When a woman is diagnoses with having this disease, the gynecologist will usually test for other sexually transmitted diseases such as syphilis, Chlamydia, and gonorrhea as well.
This is one of the most prevalent sexually transmitted disease in the United States which affects 7.4 million unaffected Americans every year. There are several ways a woman can prevent from catching trichomoniasis.
- Have safe sex every time by using a condom.
- Practice monogamy, or limit the number of your sexual partners at the very least. Do not go back and forth between partners.
- If you can, practice abstinence.
- Wash your genitals before and after sexual intercourse.
- Do not share towels and swimsuits because the parasite can live outside the human host for 45 minutes.
- Take a shower immediately after swimming in a public pool.
Treatment For Trichomoniasis
Trichomoniasis is usually treated with antibiotics. Antibiotics such as metronidazole is given to non-pregnant women and the doctor can prescribe a large single dose or a longer term treatment but this will increase the risk of having side effects such as nausea and vomiting. Drinking alcohol after taking metronidazole is strongly discouraged because it can cause severe nausea and vomiting.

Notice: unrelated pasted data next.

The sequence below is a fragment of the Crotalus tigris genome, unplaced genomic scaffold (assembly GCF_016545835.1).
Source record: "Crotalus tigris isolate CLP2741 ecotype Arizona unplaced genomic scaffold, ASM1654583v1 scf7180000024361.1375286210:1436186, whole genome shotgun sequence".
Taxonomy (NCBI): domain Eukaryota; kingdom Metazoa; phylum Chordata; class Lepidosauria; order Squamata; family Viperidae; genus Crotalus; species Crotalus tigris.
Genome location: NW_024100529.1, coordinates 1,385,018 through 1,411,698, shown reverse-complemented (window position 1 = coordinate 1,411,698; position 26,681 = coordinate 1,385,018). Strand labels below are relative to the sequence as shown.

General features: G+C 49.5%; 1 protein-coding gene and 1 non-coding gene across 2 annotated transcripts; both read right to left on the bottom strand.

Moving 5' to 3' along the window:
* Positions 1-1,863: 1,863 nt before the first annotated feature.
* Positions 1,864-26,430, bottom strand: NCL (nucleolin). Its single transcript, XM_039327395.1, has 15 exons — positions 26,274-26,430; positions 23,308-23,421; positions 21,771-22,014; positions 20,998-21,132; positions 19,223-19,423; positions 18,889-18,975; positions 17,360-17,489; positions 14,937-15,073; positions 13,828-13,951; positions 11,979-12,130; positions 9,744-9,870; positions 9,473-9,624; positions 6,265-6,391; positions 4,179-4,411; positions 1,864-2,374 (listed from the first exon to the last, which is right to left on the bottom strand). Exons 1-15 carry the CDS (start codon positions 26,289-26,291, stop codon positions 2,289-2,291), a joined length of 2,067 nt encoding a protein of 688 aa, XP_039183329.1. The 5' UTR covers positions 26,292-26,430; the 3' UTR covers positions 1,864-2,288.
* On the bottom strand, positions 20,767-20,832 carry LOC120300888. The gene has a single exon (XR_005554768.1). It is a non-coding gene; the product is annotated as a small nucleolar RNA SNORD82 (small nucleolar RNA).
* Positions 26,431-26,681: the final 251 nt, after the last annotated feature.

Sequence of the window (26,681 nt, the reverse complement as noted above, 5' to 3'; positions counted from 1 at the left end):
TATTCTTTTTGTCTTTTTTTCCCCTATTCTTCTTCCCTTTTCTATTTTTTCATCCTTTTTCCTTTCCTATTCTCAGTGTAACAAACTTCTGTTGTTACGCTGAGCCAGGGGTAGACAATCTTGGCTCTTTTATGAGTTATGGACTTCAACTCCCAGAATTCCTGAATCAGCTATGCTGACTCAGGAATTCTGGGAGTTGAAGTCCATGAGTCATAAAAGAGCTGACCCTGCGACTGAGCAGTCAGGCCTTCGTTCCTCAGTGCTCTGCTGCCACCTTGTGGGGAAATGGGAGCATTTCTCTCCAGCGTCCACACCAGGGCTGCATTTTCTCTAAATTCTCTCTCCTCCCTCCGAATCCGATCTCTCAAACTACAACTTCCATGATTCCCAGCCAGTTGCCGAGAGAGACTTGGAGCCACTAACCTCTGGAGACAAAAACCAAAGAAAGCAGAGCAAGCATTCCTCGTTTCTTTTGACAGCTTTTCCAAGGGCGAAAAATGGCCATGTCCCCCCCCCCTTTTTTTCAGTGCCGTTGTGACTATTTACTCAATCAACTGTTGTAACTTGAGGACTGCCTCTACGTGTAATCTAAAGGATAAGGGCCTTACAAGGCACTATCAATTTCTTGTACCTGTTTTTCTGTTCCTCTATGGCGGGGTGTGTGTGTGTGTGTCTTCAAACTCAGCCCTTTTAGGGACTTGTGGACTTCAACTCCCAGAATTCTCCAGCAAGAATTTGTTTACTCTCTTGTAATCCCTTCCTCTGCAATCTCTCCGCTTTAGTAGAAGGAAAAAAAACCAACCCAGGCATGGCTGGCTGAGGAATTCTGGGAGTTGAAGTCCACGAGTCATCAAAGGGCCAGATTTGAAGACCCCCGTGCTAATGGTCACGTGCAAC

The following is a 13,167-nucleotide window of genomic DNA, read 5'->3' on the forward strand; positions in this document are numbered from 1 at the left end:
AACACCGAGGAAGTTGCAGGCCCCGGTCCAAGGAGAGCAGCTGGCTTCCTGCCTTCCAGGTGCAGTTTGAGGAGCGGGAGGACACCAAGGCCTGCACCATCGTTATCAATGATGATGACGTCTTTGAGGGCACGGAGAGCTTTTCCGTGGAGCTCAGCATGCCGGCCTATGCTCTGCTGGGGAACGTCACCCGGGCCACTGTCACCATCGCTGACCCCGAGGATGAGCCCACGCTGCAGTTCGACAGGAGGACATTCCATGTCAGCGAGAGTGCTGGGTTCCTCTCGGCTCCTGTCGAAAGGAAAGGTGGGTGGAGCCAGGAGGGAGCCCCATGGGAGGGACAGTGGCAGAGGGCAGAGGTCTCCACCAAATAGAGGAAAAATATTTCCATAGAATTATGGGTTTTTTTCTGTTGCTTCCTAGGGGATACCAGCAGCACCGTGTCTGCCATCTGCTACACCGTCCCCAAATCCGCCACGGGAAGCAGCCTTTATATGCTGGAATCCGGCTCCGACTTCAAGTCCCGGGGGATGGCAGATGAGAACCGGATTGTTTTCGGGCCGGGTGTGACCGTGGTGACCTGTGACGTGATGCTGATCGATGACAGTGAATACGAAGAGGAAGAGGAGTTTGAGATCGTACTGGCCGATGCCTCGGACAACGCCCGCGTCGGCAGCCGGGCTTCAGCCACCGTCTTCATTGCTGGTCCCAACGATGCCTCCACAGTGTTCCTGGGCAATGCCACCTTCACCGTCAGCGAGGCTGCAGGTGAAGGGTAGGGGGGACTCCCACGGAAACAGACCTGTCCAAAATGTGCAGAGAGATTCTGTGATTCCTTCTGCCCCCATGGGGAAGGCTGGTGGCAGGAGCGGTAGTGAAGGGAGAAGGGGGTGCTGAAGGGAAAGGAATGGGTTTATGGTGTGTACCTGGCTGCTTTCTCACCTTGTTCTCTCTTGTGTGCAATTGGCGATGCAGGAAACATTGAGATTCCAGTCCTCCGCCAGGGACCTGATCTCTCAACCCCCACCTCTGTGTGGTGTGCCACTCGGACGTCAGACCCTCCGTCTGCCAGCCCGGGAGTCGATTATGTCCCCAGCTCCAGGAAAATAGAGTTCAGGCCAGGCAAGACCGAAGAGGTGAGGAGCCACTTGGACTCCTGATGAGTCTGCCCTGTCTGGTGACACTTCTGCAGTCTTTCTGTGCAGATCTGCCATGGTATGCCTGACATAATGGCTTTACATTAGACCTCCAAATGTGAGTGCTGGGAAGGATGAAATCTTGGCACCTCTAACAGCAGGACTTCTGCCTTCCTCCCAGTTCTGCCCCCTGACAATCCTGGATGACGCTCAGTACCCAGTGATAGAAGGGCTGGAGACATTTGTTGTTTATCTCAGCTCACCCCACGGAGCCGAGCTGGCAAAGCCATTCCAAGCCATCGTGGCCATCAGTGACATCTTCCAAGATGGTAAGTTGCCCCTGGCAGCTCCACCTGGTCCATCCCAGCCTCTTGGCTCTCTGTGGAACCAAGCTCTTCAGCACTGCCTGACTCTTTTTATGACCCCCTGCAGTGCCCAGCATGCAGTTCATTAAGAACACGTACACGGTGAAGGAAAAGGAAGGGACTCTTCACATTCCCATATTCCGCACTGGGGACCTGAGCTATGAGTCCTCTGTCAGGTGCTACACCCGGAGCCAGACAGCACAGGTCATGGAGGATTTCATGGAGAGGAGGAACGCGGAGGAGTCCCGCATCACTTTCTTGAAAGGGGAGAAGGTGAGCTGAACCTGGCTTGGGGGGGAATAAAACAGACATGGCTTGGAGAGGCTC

For pregnant women who are in their first trimester, the antibiotic clotrimazole is given instead. This is inserted in the vagina during the evening for 14 days. Keep in mind that this antibiotic will only decrease the symptoms; oral antibiotics are more effective.
It is important for your sexual partner to be treated for this disease as well, even if he is not showing any symptoms. This is to prevent the recurrence of the disease. While being treated, both of you should not have sex until the treatment is completed.
Some women choose to treat themselves at home with the use of a vaginal douche once a day. To make it more effective, they add the juice of one lemon, vinegar, or use a live-culture yogurt douche. Some women also use the oil of bergamot to dry up the discharge; this can be added to the douche or the bath water as well.
This disease is not fatal but it can lead to serious complications, especially if the woman is pregnant:
- It can cause pre-term labor and/or giving birth to a low birth-weight baby. She also risks exposing the infant to the disease if the baby is delivered normally.
- It increases the risk of HIV transmission.
- It increases the chances of having cervical cancer.
Now that you have an idea of what this trichomoniasis disease is, you must be careful so you will not get this disease, and if you have been infected but are now cured, you have learned a great lesson. However, if you think you are experiencing the symptoms of this trichomoniasis, you should consult with your gynecologist immediately and seek medical treatment.